You might be enjoying some time off right now, and think you’ll give your Morkie a bath.
Two really important things to remember:
- you can’t use your shampoo (not even baby shampoo)
- please – get dog shampoo that’s “Certified Organic”
Why the fuss?
Simple – a dog’s skin is much thinner than our’s, so anything harsh can harm him. That includes people shampoo which is much stronger than dog shampoo, and it includes poor quality dog shampoo.
“Cancer is the primary cause of death in dogs over the age of two years. Minimizing our dogs’ exposure to harmful environmental factors is critical.”
Just 5% of dog cancers are hereditary, while 95% are a result of environmental toxins.
Since skin is a dog’s biggest organ (and our biggest organ too), it makes sense to take special care in picking products like shampoo. Toxic shampoos are not what we want.
—from the well-regraded DogsNaturallyMagazine online.
What makes shampoo toxic for dogs?
People shampoos can be toxic because they are too harsh and contain chemicals dogs don’t need. Our skin is FIVE TIMES THICKER than a dogs, so we can handle stronger formulas to clean our hair. Dogs can’t.
Plus, the PH level of dogs skin is close to NEUTRAL (7.5) but our skin is ACIDIC (7.5)
Regular Dog Shampoo
Cheap or regular dog shampoos, even well known brands, can be deadly unless they are clearly marked CERTIFIED ORGANIC. That’s because they contain poisons like:
- preservatives, including those that release formaldehyde into the shampoo
- artificial colours and fragrances
- a group of ammonia-like proteins such as DEA, MEA and TEA,
- Isopropyl alcohol and mineral oil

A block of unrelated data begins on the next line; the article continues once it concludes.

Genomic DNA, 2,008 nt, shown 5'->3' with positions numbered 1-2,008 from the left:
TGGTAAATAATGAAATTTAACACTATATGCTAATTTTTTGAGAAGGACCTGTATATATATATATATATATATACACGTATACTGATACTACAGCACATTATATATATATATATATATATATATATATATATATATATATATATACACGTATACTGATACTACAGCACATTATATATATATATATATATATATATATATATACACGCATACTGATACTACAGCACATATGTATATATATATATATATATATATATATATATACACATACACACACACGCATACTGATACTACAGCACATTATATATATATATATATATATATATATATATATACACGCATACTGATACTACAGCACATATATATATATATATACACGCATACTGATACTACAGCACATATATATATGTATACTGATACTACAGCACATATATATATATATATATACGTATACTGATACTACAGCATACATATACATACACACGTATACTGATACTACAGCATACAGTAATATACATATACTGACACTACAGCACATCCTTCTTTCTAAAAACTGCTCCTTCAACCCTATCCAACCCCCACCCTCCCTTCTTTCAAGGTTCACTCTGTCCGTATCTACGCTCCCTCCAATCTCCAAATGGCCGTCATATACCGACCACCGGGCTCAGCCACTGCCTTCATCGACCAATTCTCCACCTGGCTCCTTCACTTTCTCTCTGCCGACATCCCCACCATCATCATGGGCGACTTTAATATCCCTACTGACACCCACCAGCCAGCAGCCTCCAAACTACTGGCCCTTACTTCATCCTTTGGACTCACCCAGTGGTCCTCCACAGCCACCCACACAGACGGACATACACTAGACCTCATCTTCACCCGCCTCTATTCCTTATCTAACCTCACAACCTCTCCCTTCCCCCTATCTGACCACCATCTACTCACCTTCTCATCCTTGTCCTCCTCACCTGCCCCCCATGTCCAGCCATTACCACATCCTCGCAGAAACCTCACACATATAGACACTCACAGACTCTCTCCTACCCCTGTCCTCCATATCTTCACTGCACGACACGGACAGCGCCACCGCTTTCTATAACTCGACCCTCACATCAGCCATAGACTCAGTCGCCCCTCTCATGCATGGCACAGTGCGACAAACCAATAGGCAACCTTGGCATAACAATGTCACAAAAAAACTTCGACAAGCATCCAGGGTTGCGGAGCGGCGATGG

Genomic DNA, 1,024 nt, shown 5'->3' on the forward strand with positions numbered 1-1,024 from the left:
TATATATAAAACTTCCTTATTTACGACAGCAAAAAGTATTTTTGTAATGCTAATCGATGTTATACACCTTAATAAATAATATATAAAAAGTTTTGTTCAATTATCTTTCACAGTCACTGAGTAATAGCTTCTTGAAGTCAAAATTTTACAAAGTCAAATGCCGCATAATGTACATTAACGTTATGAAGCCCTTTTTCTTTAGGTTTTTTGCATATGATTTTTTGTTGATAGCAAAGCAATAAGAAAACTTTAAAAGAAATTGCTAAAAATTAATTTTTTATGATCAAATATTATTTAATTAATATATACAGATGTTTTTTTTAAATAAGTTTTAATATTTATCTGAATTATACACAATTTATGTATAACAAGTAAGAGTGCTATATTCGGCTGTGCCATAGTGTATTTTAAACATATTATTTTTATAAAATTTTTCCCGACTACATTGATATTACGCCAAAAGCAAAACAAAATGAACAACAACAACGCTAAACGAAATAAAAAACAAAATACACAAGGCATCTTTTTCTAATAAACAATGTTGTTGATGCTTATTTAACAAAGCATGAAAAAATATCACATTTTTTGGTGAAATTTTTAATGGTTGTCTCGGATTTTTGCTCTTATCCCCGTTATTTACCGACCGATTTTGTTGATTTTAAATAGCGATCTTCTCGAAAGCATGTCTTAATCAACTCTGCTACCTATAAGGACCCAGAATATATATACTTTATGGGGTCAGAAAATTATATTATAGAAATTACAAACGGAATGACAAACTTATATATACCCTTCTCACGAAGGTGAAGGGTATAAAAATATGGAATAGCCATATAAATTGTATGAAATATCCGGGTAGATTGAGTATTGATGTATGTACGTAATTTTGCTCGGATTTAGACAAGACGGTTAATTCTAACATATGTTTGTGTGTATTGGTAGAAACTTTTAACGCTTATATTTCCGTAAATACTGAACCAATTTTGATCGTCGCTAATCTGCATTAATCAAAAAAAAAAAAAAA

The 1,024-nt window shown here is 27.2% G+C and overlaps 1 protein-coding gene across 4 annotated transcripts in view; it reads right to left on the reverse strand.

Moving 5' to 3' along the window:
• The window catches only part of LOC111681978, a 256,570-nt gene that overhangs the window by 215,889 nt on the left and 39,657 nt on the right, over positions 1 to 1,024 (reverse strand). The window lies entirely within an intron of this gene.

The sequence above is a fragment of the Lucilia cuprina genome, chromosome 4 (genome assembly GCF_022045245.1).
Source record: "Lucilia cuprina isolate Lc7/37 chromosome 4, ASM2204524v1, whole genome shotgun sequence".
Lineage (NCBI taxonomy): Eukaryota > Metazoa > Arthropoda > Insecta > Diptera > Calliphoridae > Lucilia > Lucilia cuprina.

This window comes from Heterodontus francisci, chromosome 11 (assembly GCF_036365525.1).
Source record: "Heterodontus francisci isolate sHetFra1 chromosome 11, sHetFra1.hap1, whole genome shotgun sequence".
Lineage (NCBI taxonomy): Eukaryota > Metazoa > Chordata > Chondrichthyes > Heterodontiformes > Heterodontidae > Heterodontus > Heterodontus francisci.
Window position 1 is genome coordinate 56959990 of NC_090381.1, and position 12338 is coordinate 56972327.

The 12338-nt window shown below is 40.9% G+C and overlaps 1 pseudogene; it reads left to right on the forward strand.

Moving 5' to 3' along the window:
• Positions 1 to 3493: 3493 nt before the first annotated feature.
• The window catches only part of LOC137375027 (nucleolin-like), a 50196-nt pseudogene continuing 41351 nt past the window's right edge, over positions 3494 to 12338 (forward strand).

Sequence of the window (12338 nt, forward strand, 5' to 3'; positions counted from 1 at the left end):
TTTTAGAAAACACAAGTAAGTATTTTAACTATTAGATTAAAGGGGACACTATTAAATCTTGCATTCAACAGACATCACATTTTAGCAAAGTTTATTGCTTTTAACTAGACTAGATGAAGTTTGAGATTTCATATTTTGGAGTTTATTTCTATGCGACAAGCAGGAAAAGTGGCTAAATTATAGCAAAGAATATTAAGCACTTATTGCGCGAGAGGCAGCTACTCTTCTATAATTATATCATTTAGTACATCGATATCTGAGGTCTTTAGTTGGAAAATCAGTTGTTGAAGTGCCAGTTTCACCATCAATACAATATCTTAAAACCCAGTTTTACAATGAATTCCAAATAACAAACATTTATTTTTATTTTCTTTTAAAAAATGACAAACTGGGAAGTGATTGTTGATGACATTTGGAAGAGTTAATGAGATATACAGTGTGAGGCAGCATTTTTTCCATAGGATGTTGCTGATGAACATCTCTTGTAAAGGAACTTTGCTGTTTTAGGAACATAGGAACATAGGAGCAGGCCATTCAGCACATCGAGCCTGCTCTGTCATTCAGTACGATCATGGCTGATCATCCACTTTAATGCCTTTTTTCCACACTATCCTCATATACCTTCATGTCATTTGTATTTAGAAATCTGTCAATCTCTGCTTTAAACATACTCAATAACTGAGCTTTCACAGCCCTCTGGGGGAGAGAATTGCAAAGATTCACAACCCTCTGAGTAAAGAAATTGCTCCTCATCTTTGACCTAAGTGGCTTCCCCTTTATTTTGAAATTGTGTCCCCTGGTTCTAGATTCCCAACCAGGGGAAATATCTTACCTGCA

Unless the shampoo you buy clearly states CERTIFIED ORGANIC, it’s garbage. Terms like natural, pure, green, naturally-derived and organic have no legally binding meaning.
The production of pet shampoos is a huge business and they are aggressively marketed. The more confused consumers are by labelling, the better.
But you can avoid all this by choosing “CERTIFIED ORGANIC.” These products undergo a great deal of scrutiny. They are verified by neutral third parties who determine that there are no GMO ingredients, no pesticides, herbicides, artificial colours, or artificial fragrance.
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Lottsa questions lately from our readers about bathing their Morkie.
Like, what’s the best way to give a dog bath; how often should I bathe my dog and and what’s the best dog shampoo? So let’s jump in with the first of 4 posts about grooming your Morkie.
I’m a big fan of grooming my dogs myself. That’s because grooming is about much more than looking good; it’s also about:
- bonding with your dog
- showing him you are the alpha leader
- checking on his health by handling him all over during the grooming process
Three easy steps to bathing your Morkie
Giving your Morkie a bath isn’t hard at all and if you start when the dog is young, you’ll find your Morkie actually likes it! (Or at least, doesn’t hate having a bath).
BEFORE YOU START – make sure your Morkie’s hair is mat and tangle free. If his coat is matted, it will only get worse when you add water. In my experience, there’s no conditioner or special “detangler” in the world that will make mats better – usually they’re much worse.
Step One: gather together everything you need
- 2 large towels
- a rubber non-slip mat on the bottom of the sink to keep your dog from skittering around on the slick surface
- good quality, gentle dog shampoo plus Baby Shampoo – more about shampoos tomorrow
- cotton balls
- very wide toothed comb or “rake”
- hair dryer